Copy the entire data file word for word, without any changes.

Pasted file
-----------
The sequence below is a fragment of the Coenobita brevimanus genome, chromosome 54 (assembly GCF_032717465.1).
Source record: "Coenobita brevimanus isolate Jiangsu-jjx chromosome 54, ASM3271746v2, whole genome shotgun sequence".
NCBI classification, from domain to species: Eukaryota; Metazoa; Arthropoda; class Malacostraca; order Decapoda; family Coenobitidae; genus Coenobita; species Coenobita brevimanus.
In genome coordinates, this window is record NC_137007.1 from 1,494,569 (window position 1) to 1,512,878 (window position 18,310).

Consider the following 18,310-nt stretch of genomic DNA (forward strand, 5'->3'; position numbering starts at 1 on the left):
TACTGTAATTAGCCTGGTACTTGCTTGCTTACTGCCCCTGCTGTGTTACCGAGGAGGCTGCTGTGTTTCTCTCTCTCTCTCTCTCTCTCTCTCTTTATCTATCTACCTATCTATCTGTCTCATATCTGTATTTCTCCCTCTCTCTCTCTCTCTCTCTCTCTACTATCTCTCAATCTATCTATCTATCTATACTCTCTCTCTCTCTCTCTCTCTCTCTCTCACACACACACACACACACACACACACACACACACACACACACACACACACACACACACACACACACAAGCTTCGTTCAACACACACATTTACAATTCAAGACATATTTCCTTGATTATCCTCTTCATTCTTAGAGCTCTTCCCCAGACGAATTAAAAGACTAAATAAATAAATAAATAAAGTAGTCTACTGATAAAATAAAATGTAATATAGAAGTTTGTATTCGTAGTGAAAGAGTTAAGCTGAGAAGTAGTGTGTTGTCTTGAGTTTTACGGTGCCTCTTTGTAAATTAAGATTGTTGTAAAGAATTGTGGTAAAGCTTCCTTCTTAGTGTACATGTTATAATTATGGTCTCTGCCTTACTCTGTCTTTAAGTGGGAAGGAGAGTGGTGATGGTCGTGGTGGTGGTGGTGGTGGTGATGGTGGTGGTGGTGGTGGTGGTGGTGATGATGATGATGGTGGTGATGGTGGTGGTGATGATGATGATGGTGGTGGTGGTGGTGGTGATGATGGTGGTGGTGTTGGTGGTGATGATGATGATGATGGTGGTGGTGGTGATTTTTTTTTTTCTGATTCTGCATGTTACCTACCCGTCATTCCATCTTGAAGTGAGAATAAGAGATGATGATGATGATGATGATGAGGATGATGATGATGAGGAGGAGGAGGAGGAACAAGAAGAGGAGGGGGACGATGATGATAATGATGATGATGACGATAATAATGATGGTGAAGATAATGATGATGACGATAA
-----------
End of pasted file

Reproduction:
The sequence below is a fragment of the Coenobita brevimanus genome, chromosome 54 (assembly GCF_032717465.1).
Source record: "Coenobita brevimanus isolate Jiangsu-jjx chromosome 54, ASM3271746v2, whole genome shotgun sequence".
NCBI classification, from domain to species: Eukaryota; Metazoa; Arthropoda; class Malacostraca; order Decapoda; family Coenobitidae; genus Coenobita; species Coenobita brevimanus.
In genome coordinates, this window is record NC_137007.1 from 1,494,569 (window position 1) to 1,512,878 (window position 18,310).

Consider the following 18,310-nt stretch of genomic DNA (forward strand, 5'->3'; position numbering starts at 1 on the left):
TACTGTAATTAGCCTGGTACTTGCTTGCTTACTGCCCCTGCTGTGTTACCGAGGAGGCTGCTGTGTTTCTCTCTCTCTCTCTCTCTCTCTCTCTTTATCTATCTACCTATCTATCTGTCTCATATCTGTATTTCTCCCTCTCTCTCTCTCTCTCTCTCTCTACTATCTCTCAATCTATCTATCTATCTATACTCTCTCTCTCTCTCTCTCTCTCTCTCTCACACACACACACACACACACACACACACACACACACACACACACACACACACACACACACACACACAAGCTTCGTTCAACACACACATTTACAATTCAAGACATATTTCCTTGATTATCCTCTTCATTCTTAGAGCTCTTCCCCAGACGAATTAAAAGACTAAATAAATAAATAAATAAAGTAGTCTACTGATAAAATAAAATGTAATATAGAAGTTTGTATTCGTAGTGAAAGAGTTAAGCTGAGAAGTAGTGTGTTGTCTTGAGTTTTACGGTGCCTCTTTGTAAATTAAGATTGTTGTAAAGAATTGTGGTAAAGCTTCCTTCTTAGTGTACATGTTATAATTATGGTCTCTGCCTTACTCTGTCTTTAAGTGGGAAGGAGAGTGGTGATGGTCGTGGTGGTGGTGGTGGTGGTGATGGTGGTGGTGGTGGTGGTGGTGGTGATGATGATGATGGTGGTGATGGTGGTGGTGATGATGATGATGGTGGTGGTGGTGGTGGTGATGATGGTGGTGGTGTTGGTGGTGATGATGATGATGATGGTGGTGGTGGTGATTTTTTTTTTTCTGATTCTGCATGTTACCTACCCGTCATTCCATCTTGAAGTGAGAATAAGAGATGATGATGATGATGATGATGAGGATGATGATGATGAGGAGGAGGAGGAGGAACAAGAAGAGGAGGGGGACGATGATGATAATGATGATGATGACGATAATAATGATGGTGAAGATAATGATGATGACGATAA